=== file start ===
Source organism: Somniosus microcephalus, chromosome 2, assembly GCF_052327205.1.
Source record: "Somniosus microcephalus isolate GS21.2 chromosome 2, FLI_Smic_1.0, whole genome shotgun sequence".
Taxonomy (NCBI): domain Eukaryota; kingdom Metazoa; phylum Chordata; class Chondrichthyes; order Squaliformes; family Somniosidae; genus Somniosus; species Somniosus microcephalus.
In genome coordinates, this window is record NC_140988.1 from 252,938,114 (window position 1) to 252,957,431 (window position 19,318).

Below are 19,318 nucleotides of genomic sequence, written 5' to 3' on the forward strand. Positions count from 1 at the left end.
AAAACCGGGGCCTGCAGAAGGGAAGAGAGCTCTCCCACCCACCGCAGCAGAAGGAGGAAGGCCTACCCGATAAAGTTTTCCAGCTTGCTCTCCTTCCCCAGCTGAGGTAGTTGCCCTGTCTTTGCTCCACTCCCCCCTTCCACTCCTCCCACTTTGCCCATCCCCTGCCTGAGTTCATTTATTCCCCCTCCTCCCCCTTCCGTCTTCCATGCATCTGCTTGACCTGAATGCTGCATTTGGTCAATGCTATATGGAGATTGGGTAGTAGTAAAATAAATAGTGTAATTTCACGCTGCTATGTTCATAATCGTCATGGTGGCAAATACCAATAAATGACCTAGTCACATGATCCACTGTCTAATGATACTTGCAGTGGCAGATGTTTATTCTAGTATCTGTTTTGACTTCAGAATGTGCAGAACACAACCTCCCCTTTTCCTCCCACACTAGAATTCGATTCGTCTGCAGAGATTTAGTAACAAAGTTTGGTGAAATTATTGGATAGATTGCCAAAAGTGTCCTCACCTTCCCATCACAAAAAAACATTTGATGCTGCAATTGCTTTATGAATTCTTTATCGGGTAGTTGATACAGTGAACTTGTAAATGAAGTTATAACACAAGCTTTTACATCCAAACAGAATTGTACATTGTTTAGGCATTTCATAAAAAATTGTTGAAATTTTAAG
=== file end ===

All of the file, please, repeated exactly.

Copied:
Source organism: Somniosus microcephalus, chromosome 2, assembly GCF_052327205.1.
Source record: "Somniosus microcephalus isolate GS21.2 chromosome 2, FLI_Smic_1.0, whole genome shotgun sequence".
Taxonomy (NCBI): domain Eukaryota; kingdom Metazoa; phylum Chordata; class Chondrichthyes; order Squaliformes; family Somniosidae; genus Somniosus; species Somniosus microcephalus.
In genome coordinates, this window is record NC_140988.1 from 252,938,114 (window position 1) to 252,957,431 (window position 19,318).

Below are 19,318 nucleotides of genomic sequence, written 5' to 3' on the forward strand. Positions count from 1 at the left end.
AAAACCGGGGCCTGCAGAAGGGAAGAGAGCTCTCCCACCCACCGCAGCAGAAGGAGGAAGGCCTACCCGATAAAGTTTTCCAGCTTGCTCTCCTTCCCCAGCTGAGGTAGTTGCCCTGTCTTTGCTCCACTCCCCCCTTCCACTCCTCCCACTTTGCCCATCCCCTGCCTGAGTTCATTTATTCCCCCTCCTCCCCCTTCCGTCTTCCATGCATCTGCTTGACCTGAATGCTGCATTTGGTCAATGCTATATGGAGATTGGGTAGTAGTAAAATAAATAGTGTAATTTCACGCTGCTATGTTCATAATCGTCATGGTGGCAAATACCAATAAATGACCTAGTCACATGATCCACTGTCTAATGATACTTGCAGTGGCAGATGTTTATTCTAGTATCTGTTTTGACTTCAGAATGTGCAGAACACAACCTCCCCTTTTCCTCCCACACTAGAATTCGATTCGTCTGCAGAGATTTAGTAACAAAGTTTGGTGAAATTATTGGATAGATTGCCAAAAGTGTCCTCACCTTCCCATCACAAAAAAACATTTGATGCTGCAATTGCTTTATGAATTCTTTATCGGGTAGTTGATACAGTGAACTTGTAAATGAAGTTATAACACAAGCTTTTACATCCAAACAGAATTGTACATTGTTTAGGCATTTCATAAAAAATTGTTGAAATTTTAAG